State v. Mabry

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460 N.W.2d 472 (1990)

STATE of Iowa, Appellee, v. Herbert Jerome MABRY, Appellant.

No. 89-1281.

Supreme Court of Iowa.

September 19, 1990.

Stephen J. Rapp, Waterloo, for appellant.

Thomas J. Miller, Atty. Gen., Bruce Kempkes, Sarah J. Coats, Asst. Attys. Gen., and James Metcalf, County Atty., for appellee.


LAVORATO, Justice.

In this appeal the question is whether an amendment to a criminal statute was passed in violation of article III, section 29 of the Iowa Constitution. This constitutional provision requires that all legislative acts deal with only one subject. We do not decide this constitutional question because the amendment was incorporated into the *473 Iowa Code long before the present challenge. In these circumstances the alleged constitutional defect was cured at the time the amendment was incorporated into the Code. We therefore affirm.

On April 19, 1988, Herbert Mabrythe defendantsold one-eighth of an ounce of cocaine to an Iowa Highway Patrol trooper. The trooper was working as an undercover agent at the time. Mabry was subsequently arrested and charged with possession of a controlled substance with intent to deliver. See Iowa Code § 204.401(1)(a) (1987).

Mabry pleaded not guilty and waived his right to a jury trial. Mabry asserted two defenses to the charge. First, Mabry claimed that the trooper's actions and his consistent pestering of Mabry for the drugs constituted entrapment. Second, Mabry alleged that an amendment to section 204.410 was enacted in violation of article III, section 29 of the Iowa Constitution. This second defense is the sole basis of this appeal.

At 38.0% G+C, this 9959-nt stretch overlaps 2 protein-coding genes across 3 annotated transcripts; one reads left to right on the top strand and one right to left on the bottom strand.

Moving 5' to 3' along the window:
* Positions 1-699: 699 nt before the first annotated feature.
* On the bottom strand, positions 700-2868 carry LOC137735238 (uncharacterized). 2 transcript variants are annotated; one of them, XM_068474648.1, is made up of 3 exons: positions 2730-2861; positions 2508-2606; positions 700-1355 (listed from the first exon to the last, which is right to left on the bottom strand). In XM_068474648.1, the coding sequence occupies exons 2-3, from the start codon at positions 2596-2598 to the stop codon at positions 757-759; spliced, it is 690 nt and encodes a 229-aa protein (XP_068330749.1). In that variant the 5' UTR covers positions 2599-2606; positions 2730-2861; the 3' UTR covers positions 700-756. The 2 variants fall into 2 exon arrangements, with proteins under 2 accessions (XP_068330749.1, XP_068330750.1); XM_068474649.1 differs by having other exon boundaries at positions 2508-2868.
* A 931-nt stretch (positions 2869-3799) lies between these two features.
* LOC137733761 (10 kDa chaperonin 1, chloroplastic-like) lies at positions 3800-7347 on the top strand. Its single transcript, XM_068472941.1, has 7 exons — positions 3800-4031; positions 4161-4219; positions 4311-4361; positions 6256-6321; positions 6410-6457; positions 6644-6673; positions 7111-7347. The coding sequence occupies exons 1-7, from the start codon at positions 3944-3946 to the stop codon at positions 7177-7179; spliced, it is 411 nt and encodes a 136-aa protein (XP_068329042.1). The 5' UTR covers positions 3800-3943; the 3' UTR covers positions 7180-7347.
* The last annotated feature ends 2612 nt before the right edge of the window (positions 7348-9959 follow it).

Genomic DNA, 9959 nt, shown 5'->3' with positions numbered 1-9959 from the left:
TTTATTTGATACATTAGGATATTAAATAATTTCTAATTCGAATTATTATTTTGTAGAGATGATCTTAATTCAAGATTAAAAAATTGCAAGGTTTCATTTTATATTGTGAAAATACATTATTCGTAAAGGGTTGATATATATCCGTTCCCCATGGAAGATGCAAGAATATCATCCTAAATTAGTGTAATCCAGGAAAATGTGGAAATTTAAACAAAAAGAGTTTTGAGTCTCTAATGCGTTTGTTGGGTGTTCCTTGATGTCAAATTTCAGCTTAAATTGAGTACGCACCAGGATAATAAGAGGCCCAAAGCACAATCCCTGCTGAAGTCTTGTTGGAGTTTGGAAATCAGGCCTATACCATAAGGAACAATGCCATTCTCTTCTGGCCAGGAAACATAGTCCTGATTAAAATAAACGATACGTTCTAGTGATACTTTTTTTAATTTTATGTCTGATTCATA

Iowa Code section 204.410 addresses the applicability of an accommodation offense to crimes involving illegal drug sales. Simply put, an accommodation offense occurs if the State fails to prove that the defendant intended to or did make a profit from the illegal drug transaction. An accommodation offense carries a less severe penalty than an offense for possession with intent to deliver. See Iowa Code §§ 204.410, 204.401(1)(a).

Before 1980 the accommodation offense applied to all controlled substances, including cocaine. See Iowa Code §§ 204.410, 204.401(3) (1979). In 1980 the legislature amended section 204.410 and limited the accommodation offense to only those drug transactions involving marijuana sales. This limitation was added as a floor amendment in the House of Representatives to Senate File 2070, Acts of the 68th General Assembly.

Before and during trial Mabry argued that Senate File 2070 violated the single-subject requirement of article III, section 29 of the Iowa Constitution. According to Mabry this made the amendment void, leaving the accommodation law in existence before 1980 applicable to him.

At trial Mabry admitted he sold the cocaine to the trooper. Mabry, however, denied being a drug dealer. Mabry stated he only bought the cocaine for the trooper so that the trooper would stop pestering him. According to Mabry, heMabrypaid $200 for the cocaine and sold it to the trooper for the same amount. The trooper testified Mabry approached him about buying the cocaine and told the trooper to call Mabry anytime the trooper needed more.